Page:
§ The Lord President of the Council and Leader of the House of Commons (Mr. John Biffen)
With permission, Mr. Speaker, I should like to make a short business statement.
The business tomorrow will now be a debate on the Falkland Islands, on a motion for the Adjournment of the House.
Following representations through the usual channels, the Chairman of Ways and Means has agreed that the opposed private business due to be taken at 7 o'clock tomorrow, that is, the Greater London Council (General Powers) (No. 2) Bill, may be taken at 10 o'clock.
§ Sir Hugh Fraser (Stafford and Stone)
It is a mistake to arrange a further debate on the Falkland Islands when the country and the Government are entering a period of extremely delicate negotiation and when there is clearly a movement of our troops and the task force. To indulge in a debate without a specific statement of policy being demanded of the Government must be a major mistake, and I hope that the Government will reconsider the question.
§ Mr. Biffen
I hear what my right hon. Friend says. The House might like to reflect upon the fact that it is almost two weeks since we last had a debate on the Falklands crisis. The constructive way in which the House has attended the subject in the four debates hitherto has been central to the national debate which must take place on this matter.
§ Mr. John Silkin (Deptford)
The Opposition are grateful to the Leader of the House for arranging the debate. It is right that the House should be able to express its opinion at reasonable intervals on what is after all a fast-moving picture.
§ Mr. Speaker
Order. Hon. Members will have an opportunity tomorrow to express their opinions on whether there should have been a debate. Therefore, I shall call one more hon. Member from either side and move on to the next statement.
§ Mr. John Stokes (Halesowen and Stourbridge)
I have frequently told my right hon. Friend the Leader of the House that constant statements and debates do not help our diplomatic efforts and are probably tiresome and offensive to those in the task force. Today I hear rumours that Downing Street is full of cameras and talk of a sell-out. If there is a sell-out, no debate will be necessary; something much graver will be required.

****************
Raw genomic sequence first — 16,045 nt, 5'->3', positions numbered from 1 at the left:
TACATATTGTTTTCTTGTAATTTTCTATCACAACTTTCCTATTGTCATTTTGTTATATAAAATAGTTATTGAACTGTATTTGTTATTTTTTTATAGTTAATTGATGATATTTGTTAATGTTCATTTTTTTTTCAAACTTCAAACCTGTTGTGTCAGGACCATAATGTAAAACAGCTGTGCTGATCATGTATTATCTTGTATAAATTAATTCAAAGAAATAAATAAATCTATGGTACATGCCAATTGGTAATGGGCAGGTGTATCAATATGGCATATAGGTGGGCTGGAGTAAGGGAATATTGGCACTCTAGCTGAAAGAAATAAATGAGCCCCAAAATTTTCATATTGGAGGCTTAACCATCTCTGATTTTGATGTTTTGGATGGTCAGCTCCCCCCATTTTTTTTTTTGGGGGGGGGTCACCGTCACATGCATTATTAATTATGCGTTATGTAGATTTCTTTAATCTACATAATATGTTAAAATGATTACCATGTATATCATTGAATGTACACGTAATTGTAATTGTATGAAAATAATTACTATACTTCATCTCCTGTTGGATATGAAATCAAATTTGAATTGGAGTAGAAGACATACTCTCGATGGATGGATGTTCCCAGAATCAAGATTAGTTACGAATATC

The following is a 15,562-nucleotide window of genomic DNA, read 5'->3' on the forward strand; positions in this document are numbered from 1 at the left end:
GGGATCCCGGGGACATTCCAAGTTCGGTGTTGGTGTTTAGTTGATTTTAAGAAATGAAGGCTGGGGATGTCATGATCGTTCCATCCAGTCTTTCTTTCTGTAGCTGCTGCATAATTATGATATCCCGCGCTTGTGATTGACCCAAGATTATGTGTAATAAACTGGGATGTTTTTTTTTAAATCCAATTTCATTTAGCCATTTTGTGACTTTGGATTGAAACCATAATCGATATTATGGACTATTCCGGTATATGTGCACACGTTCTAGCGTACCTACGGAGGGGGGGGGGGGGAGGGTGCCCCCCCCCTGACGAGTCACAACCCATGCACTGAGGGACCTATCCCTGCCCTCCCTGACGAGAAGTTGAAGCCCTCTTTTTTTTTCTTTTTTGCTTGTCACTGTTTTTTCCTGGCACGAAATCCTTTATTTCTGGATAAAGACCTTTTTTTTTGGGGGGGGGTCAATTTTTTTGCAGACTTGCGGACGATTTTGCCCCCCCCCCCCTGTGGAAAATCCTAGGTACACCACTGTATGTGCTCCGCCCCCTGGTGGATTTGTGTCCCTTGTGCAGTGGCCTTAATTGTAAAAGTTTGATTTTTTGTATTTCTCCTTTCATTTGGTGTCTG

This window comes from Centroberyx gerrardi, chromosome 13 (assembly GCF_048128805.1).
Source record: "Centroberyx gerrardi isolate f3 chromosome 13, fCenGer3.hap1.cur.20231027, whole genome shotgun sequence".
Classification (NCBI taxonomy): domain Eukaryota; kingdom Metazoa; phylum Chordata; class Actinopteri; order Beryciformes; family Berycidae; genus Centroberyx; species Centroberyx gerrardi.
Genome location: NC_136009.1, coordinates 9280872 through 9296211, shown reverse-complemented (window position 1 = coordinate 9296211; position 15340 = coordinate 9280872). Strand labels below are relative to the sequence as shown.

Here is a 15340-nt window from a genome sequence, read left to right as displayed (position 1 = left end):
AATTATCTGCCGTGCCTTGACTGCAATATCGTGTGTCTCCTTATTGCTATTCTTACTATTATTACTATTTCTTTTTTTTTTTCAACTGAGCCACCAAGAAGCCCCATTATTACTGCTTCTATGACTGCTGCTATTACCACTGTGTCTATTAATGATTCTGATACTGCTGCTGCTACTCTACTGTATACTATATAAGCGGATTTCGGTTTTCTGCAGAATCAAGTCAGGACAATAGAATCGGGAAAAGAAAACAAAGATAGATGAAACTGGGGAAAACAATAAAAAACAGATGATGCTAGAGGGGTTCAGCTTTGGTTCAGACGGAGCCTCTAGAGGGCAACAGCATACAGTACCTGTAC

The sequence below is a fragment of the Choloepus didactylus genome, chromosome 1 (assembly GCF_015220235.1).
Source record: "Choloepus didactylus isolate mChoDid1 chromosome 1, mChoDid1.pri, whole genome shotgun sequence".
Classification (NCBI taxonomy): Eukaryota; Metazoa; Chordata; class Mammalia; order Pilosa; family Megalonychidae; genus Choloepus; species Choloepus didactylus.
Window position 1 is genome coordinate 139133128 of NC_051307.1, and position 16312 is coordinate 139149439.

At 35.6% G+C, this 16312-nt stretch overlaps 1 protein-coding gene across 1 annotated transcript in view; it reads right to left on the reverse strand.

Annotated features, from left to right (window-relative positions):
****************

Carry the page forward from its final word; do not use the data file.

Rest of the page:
§ Mr. Biffen
I obviously cannot comment on my hon. Friend's latter remarks.
Once again, I should like to share with the House the observation that since the original debate on the Falklands 750 crisis we have had four debates and eight statements over five to six weeks. I think that we have struck a reasonable balance.
§ Mr. Dafydd Wigley (Caernarvon)
Will the Leader of the House reconsider his intention to have the debate on the motion for the Adjournment? Will he give those hon. Members who have grave misgivings about the Government's policy an opportunity to express them on a substantive motion?
§ Mr. Arthur Lewis (Newham, North-West)
On a point of order, Mr. Speaker. May I refer to an earlier remark that you made? As always, it was made with all sincerity and honesty. You said that hon. Members would have an opportunity to express their opinions tomorrow. With the greatest respect, I know that it is always a difficult task to select speakers. I have no interest to declare. I do not want to take part in the debate. I never have taken part in debates on the Falklands crisis. Such debates affect the constituents of all hon. Members and yet, because of custom, Privy Councillors are invariably called first. They make their speeches, walk out and do not return until the closing speeches. The same regulars take part.
May I ask the Chair to bear in mind that in such national debates Mr. Smith, Mr. Black and Mr. Brown are entitled to speak. [Interruption.] This is not a joking matter. I do not want to take part. Constituents ask why they always hear Mr. X or Mr. Y but not their own representatives.
§ Mr. Speaker
I am fully cognisant of the matters that the hon. Gentleman raises. I shall bear them in mind and do my best, as I always do. Perhaps the hon. Gentleman will help me, because I want to move on to the next statement.
§ Mr. Speaker
Order. I hope that we can now do credit to ourselves as a House and move on. There will be a debate on the Falkland Islands tomorrow and I shall try to call those who have not spoken in previous debates. It is true that there are some who have spoken in every debate. That is because they are spokesmen for their respective parties. That applies not only to the major parties in the House but to the minority parties.